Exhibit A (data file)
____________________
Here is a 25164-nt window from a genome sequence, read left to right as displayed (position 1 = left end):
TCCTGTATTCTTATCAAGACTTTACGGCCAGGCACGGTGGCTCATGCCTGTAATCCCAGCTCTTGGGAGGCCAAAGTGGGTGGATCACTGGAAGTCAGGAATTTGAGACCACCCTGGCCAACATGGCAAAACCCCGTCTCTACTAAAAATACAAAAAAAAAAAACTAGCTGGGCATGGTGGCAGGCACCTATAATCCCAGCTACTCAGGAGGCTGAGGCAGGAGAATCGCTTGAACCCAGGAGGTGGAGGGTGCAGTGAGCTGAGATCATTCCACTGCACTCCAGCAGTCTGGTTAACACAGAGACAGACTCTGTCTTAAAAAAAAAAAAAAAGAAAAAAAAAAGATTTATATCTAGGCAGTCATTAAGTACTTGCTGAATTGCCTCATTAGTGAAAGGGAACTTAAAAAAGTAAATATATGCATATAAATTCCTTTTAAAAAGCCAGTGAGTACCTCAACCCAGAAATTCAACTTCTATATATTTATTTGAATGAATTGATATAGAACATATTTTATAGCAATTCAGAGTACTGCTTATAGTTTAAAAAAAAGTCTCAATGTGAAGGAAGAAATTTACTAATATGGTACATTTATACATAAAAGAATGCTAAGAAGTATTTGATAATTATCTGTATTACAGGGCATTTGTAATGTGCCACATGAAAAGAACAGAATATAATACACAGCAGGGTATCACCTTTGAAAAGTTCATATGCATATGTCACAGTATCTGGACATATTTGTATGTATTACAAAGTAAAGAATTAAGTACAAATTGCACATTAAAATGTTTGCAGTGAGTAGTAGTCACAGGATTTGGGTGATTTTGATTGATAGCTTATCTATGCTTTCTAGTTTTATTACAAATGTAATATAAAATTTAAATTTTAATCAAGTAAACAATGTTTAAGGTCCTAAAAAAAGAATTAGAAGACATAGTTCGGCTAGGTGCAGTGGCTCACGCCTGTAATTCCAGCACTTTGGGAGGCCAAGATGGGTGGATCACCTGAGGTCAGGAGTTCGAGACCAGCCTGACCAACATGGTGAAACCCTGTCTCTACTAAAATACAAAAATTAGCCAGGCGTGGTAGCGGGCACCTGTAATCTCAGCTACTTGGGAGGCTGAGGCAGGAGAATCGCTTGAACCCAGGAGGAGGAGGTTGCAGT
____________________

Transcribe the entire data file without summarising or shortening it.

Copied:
Here is a 25164-nt window from a genome sequence, read left to right as displayed (position 1 = left end):
TCCTGTATTCTTATCAAGACTTTACGGCCAGGCACGGTGGCTCATGCCTGTAATCCCAGCTCTTGGGAGGCCAAAGTGGGTGGATCACTGGAAGTCAGGAATTTGAGACCACCCTGGCCAACATGGCAAAACCCCGTCTCTACTAAAAATACAAAAAAAAAAAACTAGCTGGGCATGGTGGCAGGCACCTATAATCCCAGCTACTCAGGAGGCTGAGGCAGGAGAATCGCTTGAACCCAGGAGGTGGAGGGTGCAGTGAGCTGAGATCATTCCACTGCACTCCAGCAGTCTGGTTAACACAGAGACAGACTCTGTCTTAAAAAAAAAAAAAAAGAAAAAAAAAAGATTTATATCTAGGCAGTCATTAAGTACTTGCTGAATTGCCTCATTAGTGAAAGGGAACTTAAAAAAGTAAATATATGCATATAAATTCCTTTTAAAAAGCCAGTGAGTACCTCAACCCAGAAATTCAACTTCTATATATTTATTTGAATGAATTGATATAGAACATATTTTATAGCAATTCAGAGTACTGCTTATAGTTTAAAAAAAAGTCTCAATGTGAAGGAAGAAATTTACTAATATGGTACATTTATACATAAAAGAATGCTAAGAAGTATTTGATAATTATCTGTATTACAGGGCATTTGTAATGTGCCACATGAAAAGAACAGAATATAATACACAGCAGGGTATCACCTTTGAAAAGTTCATATGCATATGTCACAGTATCTGGACATATTTGTATGTATTACAAAGTAAAGAATTAAGTACAAATTGCACATTAAAATGTTTGCAGTGAGTAGTAGTCACAGGATTTGGGTGATTTTGATTGATAGCTTATCTATGCTTTCTAGTTTTATTACAAATGTAATATAAAATTTAAATTTTAATCAAGTAAACAATGTTTAAGGTCCTAAAAAAAGAATTAGAAGACATAGTTCGGCTAGGTGCAGTGGCTCACGCCTGTAATTCCAGCACTTTGGGAGGCCAAGATGGGTGGATCACCTGAGGTCAGGAGTTCGAGACCAGCCTGACCAACATGGTGAAACCCTGTCTCTACTAAAATACAAAAATTAGCCAGGCGTGGTAGCGGGCACCTGTAATCTCAGCTACTTGGGAGGCTGAGGCAGGAGAATCGCTTGAACCCAGGAGGAGGAGGTTGCAGT